Juliette. Fernand. Dorian. Gabrielle.
On Sept. 4, 2019, when this image was taken, the world watched as a chain of tropical cyclones lined up across the Western hemisphere. Dorian peaked as a Category 5 hurricane on Sept. 1 as it moved through the Bahamas, causing dozens of causalities and billions of dollars of damage. Juliette eventually weakened to a tropical storm as it moved away from the Mexican coast. At the time this image was taken, Hurricane Juliette in the East Pacific and Hurricane Dorian in the Atlantic were both Category 2 storms.
Meanwhile, Tropical Storm Fernand had just recently made landfall over northeastern Mexico, causing severe flooding in the region. Gabrielle strengthened into a tropical storm on Sept. 4 over the eastern Atlantic, and had sustained winds of 50 miles per hour (80 kilometers per hour) around the time of this image.
Data for the simulated natural-color image were acquired with the Advanced Baseline Imager on the Geostationary Operational Environmental Satellite (GOES) 16. GOES-16 is operated by NOAA; NASA helps develop and launch the GOES series of satellites.
Earth satellite imagery is crucial for scientists tracking tropical cyclones so that they can better predict what direction they’re headed in, in order to best prepare the public.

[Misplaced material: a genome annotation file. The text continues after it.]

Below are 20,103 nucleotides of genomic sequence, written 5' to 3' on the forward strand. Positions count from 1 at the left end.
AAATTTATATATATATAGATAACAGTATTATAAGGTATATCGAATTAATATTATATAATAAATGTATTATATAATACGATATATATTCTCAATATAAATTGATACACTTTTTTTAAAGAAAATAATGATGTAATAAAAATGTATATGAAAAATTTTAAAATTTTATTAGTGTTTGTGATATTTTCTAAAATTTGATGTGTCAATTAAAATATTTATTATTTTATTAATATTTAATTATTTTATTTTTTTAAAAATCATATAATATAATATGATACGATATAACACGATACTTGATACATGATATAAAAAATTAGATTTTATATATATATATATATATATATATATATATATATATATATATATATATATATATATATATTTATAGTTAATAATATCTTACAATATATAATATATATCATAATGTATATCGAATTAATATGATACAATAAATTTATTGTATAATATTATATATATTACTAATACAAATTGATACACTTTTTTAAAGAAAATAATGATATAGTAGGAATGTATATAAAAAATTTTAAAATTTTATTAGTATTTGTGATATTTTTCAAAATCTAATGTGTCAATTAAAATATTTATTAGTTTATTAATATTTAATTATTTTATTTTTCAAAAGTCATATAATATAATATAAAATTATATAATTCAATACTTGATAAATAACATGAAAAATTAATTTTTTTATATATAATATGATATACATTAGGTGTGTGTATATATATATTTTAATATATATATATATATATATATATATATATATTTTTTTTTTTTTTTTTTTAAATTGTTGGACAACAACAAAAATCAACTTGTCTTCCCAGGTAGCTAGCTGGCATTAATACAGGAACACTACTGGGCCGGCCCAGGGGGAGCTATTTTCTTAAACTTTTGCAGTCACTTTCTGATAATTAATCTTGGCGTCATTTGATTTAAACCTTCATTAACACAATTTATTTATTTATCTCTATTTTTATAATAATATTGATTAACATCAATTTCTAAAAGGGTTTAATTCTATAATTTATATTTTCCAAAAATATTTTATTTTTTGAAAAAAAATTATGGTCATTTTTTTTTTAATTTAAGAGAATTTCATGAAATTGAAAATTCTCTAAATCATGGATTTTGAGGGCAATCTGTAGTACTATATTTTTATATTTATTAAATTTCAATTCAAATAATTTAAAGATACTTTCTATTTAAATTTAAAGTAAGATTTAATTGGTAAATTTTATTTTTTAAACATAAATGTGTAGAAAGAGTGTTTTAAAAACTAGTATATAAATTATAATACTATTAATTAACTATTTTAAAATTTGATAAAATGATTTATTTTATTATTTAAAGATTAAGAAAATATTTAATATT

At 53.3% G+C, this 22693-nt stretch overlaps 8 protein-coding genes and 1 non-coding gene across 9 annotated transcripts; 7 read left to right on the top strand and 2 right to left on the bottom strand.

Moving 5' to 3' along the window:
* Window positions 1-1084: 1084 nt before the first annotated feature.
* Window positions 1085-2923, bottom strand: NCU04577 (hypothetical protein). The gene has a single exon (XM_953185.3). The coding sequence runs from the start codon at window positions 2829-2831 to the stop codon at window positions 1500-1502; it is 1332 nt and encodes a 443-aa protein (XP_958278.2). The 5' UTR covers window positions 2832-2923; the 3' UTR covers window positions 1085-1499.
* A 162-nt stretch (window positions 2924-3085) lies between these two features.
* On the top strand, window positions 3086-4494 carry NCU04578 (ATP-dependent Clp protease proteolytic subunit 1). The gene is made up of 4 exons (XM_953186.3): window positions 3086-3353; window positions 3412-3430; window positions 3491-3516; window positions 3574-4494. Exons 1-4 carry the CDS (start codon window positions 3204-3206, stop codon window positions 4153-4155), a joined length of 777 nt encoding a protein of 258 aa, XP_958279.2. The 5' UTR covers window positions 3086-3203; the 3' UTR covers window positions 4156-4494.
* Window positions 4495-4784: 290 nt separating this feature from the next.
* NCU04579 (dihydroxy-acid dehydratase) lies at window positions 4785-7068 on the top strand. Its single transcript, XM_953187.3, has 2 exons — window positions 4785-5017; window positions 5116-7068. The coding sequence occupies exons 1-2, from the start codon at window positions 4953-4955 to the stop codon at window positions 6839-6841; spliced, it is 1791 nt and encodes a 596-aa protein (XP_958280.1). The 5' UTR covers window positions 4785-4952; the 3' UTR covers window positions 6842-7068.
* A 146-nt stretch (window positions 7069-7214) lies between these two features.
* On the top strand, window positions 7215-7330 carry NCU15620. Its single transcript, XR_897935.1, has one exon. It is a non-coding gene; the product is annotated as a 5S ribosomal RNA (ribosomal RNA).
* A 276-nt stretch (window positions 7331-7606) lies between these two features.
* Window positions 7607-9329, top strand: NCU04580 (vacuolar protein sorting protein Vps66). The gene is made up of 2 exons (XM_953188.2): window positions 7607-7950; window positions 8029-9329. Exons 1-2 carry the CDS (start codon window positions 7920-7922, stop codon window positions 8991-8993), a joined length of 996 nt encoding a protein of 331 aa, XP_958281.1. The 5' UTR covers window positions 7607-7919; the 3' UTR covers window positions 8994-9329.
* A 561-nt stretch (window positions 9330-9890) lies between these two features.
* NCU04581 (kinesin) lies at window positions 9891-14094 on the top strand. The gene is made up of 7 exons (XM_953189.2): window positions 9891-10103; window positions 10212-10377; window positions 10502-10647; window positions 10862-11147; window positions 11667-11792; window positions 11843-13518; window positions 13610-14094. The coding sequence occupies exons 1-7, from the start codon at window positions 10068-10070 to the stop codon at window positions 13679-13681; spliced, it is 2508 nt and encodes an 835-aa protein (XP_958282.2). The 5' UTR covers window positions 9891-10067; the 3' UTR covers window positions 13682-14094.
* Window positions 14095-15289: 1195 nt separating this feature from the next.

Although the Sahara Desert in Northern Africa is one of the world’s most major sources of dust, southern Africa still gets hit with intense dust storms from time to time. When this image was taken on Sept. 25, 2019, people in coastal towns along the west coast of Namibia and South Africa watched skies turn red as fierce winds carried plumes of sand toward the Atlantic Ocean.
The winds lofted enough particles to cloud the air and impede visibility. According to news reports, aircraft were unable to land at nearby airports.
Dust is an important indicator of climate change. Satellites can help track the movement of dust, which can in turn help us examine likely climate drivers for dust variations in different regions.
As spring turns to summer in the Northern Hemisphere each year, unusual streaks of clouds form high in the atmosphere around sunset in the world’s high latitudes. This image reveals a satellite view of noctilucent clouds centered over the North Pole on June 12, 2019. Noctilucent — or “night shining” — clouds are so aptly named because they appear in the twilight hour before sundown.